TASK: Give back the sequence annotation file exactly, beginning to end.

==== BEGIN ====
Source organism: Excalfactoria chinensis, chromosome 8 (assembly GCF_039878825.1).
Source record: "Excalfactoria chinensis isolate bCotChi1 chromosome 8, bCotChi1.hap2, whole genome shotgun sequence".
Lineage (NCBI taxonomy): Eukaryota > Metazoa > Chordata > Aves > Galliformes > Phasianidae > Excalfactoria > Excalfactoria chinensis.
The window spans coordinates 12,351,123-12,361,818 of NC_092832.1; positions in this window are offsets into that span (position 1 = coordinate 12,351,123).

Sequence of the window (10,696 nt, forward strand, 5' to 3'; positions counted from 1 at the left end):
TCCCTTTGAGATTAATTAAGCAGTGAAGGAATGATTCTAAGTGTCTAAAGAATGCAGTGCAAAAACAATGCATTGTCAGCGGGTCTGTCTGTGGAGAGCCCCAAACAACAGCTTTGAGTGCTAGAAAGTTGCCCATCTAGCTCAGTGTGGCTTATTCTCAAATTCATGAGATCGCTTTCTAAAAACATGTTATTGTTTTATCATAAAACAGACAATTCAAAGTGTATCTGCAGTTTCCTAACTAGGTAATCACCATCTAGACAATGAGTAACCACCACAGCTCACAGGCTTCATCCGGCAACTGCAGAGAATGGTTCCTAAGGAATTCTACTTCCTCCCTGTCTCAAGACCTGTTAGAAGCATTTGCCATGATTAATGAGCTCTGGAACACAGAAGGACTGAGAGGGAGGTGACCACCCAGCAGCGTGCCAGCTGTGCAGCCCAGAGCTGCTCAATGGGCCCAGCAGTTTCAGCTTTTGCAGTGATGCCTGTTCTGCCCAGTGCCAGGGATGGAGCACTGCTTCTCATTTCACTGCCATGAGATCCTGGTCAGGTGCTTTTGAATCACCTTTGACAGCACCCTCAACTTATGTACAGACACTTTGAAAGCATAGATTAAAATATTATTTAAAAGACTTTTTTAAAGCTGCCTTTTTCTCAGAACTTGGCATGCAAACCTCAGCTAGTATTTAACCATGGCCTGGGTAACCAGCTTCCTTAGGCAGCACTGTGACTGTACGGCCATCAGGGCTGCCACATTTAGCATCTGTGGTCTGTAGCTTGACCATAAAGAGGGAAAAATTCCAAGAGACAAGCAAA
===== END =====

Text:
Source organism: Excalfactoria chinensis, chromosome 8 (assembly GCF_039878825.1).
Source record: "Excalfactoria chinensis isolate bCotChi1 chromosome 8, bCotChi1.hap2, whole genome shotgun sequence".
Lineage (NCBI taxonomy): Eukaryota > Metazoa > Chordata > Aves > Galliformes > Phasianidae > Excalfactoria > Excalfactoria chinensis.
The window spans coordinates 12,351,123-12,361,818 of NC_092832.1; positions in this window are offsets into that span (position 1 = coordinate 12,351,123).

Sequence of the window (10,696 nt, forward strand, 5' to 3'; positions counted from 1 at the left end):
TCCCTTTGAGATTAATTAAGCAGTGAAGGAATGATTCTAAGTGTCTAAAGAATGCAGTGCAAAAACAATGCATTGTCAGCGGGTCTGTCTGTGGAGAGCCCCAAACAACAGCTTTGAGTGCTAGAAAGTTGCCCATCTAGCTCAGTGTGGCTTATTCTCAAATTCATGAGATCGCTTTCTAAAAACATGTTATTGTTTTATCATAAAACAGACAATTCAAAGTGTATCTGCAGTTTCCTAACTAGGTAATCACCATCTAGACAATGAGTAACCACCACAGCTCACAGGCTTCATCCGGCAACTGCAGAGAATGGTTCCTAAGGAATTCTACTTCCTCCCTGTCTCAAGACCTGTTAGAAGCATTTGCCATGATTAATGAGCTCTGGAACACAGAAGGACTGAGAGGGAGGTGACCACCCAGCAGCGTGCCAGCTGTGCAGCCCAGAGCTGCTCAATGGGCCCAGCAGTTTCAGCTTTTGCAGTGATGCCTGTTCTGCCCAGTGCCAGGGATGGAGCACTGCTTCTCATTTCACTGCCATGAGATCCTGGTCAGGTGCTTTTGAATCACCTTTGACAGCACCCTCAACTTATGTACAGACACTTTGAAAGCATAGATTAAAATATTATTTAAAAGACTTTTTTAAAGCTGCCTTTTTCTCAGAACTTGGCATGCAAACCTCAGCTAGTATTTAACCATGGCCTGGGTAACCAGCTTCCTTAGGCAGCACTGTGACTGTACGGCCATCAGGGCTGCCACATTTAGCATCTGTGGTCTGTAGCTTGACCATAAAGAGGGAAAAATTCCAAGAGACAAGCAAA